Book clubs give customers what they want – and more
In a world where millions of books are published annually, it’s hard to keep up, let alone find the ones that suit your interests. What you need is someone who knows what you like and what you’ve bought previously – someone who can guide you toward the books you’d truly be interested in reading. That’s where Book-of-the-Month Club comes in.
Using sophisticated data-mining techniques, the company sorts through its members’ past purchases, compares that to what members with similar interests have bought, then uses all that information to drive consumers to the clubs that best suit their needs.
“These clubs cut through the bookstore clutter,” says Steve Brita, senior vice president, club management and CRM, at Doubleday Entertainment. “People join the club knowing what kinds of products will be in the catalog. They understand there’s an editor out there going through the thousands of manuscripts and pulling out the best books in each of these categories. That’s the service these clubs provide.”
Book-of-the-Month Club has used this kind of personalization for decades to fine-tune its offers and drive sales – online and in the millions of newsletters it mails annually.
Under the umbrella of parent company BOOKSPAN are more than 40 general interest and specialty book clubs serving more than 8.5 million members. The clubs cover a wide range of territory, from mystery to history to books in Spanish. That’s on top of the well-known general interest clubs like Book-of-the-Month Club and Quality Paperback Book Club, along with more niche offerings for people who love a particular author or who require large-print editions.
The BOOKSPAN clubs maintain an extensive database of customers, complete with all their buying information on what clubs they’ve joined and what books they’ve purchased. Using sophisticated segmentation and targeting practices, BOOKSPAN can push out offers for other book clubs within the customer’s area of interest instead of relying on generic promotions for a mass mailing list.
The clubs slice and dice customer records to uncover purchasing patterns, which they in turn use to target special offers. Those offers take many forms such as customized e-mails and inserts. Monthly member mailings include particu-lar add-in flyers based on customer purchasing history.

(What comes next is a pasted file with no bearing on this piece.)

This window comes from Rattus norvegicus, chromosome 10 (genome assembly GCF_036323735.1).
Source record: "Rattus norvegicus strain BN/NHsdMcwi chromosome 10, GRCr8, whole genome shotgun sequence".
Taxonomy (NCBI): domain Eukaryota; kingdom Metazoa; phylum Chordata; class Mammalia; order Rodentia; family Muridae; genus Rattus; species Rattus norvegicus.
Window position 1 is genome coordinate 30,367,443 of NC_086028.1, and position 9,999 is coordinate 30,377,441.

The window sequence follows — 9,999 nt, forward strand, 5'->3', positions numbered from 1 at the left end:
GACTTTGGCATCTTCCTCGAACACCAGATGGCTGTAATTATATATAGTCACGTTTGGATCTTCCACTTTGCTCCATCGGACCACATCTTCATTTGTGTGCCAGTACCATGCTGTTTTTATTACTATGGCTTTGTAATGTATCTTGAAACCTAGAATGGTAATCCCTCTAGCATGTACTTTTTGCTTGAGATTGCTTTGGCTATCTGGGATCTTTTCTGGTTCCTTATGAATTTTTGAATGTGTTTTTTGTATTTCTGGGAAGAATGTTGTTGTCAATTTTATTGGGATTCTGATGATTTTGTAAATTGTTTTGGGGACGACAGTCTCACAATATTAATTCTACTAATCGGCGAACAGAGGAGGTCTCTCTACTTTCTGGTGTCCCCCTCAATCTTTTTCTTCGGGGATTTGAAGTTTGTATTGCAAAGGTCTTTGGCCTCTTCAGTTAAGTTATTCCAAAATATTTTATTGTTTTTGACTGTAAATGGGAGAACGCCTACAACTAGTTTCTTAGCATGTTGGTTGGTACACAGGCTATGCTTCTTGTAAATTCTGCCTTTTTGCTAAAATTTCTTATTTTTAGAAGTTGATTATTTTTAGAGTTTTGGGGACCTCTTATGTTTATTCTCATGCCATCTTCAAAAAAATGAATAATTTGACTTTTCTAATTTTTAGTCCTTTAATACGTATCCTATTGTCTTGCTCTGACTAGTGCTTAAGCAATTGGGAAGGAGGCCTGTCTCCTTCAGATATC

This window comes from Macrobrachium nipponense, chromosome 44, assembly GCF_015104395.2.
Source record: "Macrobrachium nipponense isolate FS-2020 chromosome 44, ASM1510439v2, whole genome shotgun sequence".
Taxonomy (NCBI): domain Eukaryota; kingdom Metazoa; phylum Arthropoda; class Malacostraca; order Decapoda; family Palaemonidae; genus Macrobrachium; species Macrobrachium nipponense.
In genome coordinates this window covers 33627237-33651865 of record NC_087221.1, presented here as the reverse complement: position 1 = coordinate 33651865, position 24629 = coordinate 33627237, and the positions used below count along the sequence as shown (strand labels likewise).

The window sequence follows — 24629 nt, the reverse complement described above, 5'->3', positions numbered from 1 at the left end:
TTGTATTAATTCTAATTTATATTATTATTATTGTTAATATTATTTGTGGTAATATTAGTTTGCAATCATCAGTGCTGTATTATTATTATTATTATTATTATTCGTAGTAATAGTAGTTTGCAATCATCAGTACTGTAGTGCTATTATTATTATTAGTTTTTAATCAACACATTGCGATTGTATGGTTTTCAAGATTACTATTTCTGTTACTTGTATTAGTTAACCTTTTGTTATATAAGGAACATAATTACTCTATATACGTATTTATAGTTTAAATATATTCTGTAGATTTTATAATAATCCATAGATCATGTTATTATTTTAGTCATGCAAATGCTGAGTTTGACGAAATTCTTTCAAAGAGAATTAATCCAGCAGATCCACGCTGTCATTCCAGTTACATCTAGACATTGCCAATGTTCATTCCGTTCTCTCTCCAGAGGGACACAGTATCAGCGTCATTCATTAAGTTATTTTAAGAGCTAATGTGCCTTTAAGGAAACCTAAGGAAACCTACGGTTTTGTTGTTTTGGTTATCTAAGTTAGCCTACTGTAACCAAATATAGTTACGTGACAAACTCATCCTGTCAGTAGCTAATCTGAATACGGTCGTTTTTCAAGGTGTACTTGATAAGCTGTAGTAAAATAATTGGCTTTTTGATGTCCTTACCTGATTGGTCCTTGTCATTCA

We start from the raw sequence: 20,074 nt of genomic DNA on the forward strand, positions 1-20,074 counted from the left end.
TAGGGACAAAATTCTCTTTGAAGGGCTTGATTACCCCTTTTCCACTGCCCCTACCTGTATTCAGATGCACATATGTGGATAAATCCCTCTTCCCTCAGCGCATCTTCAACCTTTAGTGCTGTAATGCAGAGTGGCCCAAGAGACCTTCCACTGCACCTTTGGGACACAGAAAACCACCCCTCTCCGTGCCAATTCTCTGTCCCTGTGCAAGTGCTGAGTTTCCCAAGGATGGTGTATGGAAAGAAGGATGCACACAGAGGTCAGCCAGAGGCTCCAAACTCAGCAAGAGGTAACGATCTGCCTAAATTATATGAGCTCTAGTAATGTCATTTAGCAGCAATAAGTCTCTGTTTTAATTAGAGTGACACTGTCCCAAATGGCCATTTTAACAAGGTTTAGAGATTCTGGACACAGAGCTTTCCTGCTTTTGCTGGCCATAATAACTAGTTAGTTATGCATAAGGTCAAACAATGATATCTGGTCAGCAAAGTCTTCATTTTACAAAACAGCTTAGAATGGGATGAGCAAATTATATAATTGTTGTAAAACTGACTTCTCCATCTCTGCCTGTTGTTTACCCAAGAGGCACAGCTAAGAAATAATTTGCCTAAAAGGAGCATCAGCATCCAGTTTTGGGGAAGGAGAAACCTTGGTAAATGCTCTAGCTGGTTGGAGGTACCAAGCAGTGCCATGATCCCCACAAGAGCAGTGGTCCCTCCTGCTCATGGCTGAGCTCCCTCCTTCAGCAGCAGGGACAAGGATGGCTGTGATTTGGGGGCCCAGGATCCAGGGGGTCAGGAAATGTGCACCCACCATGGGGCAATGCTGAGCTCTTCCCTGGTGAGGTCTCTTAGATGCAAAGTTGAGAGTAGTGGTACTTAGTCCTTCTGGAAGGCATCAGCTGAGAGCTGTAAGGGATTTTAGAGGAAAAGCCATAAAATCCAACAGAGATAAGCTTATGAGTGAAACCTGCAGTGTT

BOOKSPAN is able to push segmentation even further in the online world. With e-mail marketing, the company can focus on niches that wouldn’t be productive through the mail.
However, the company doesn’t favor one channel over the other, says Brita. “We spend a lot of time putting together a detailed catalog, and you can’t necessarily get the same experience online,” he says. “We look for a balance – we want our customers to see both.”
BOOKSPAN segments the database using a variety of factors, including profitability, number of books purchased and category-specific purchases. The segmentation models consider such details as propensity to buy a particular genre, a particular author, or at a particular price point.
For example, BOOKSPAN would know whether someone purchased more non-fiction than fiction and thus would selectively insert more non-fiction products into the offers. From a price standpoint, the company would determine whether someone was a more or less profitable member and tailor aggressive/less aggressive promotional offers accordingly.
Brita maintains that the BOOKSPAN clubs’ approach produces an accurate merchandising strategy. So, if someone shows a preference for buying historical fiction, but happens to make a one-off purchase of a children’s book as a gift, BOOKSPAN will know not to target them with other children’s fiction. “Our clubs are different in that we legitimately stay true to the editorial calling of the club,” he says.Data Management, Large Business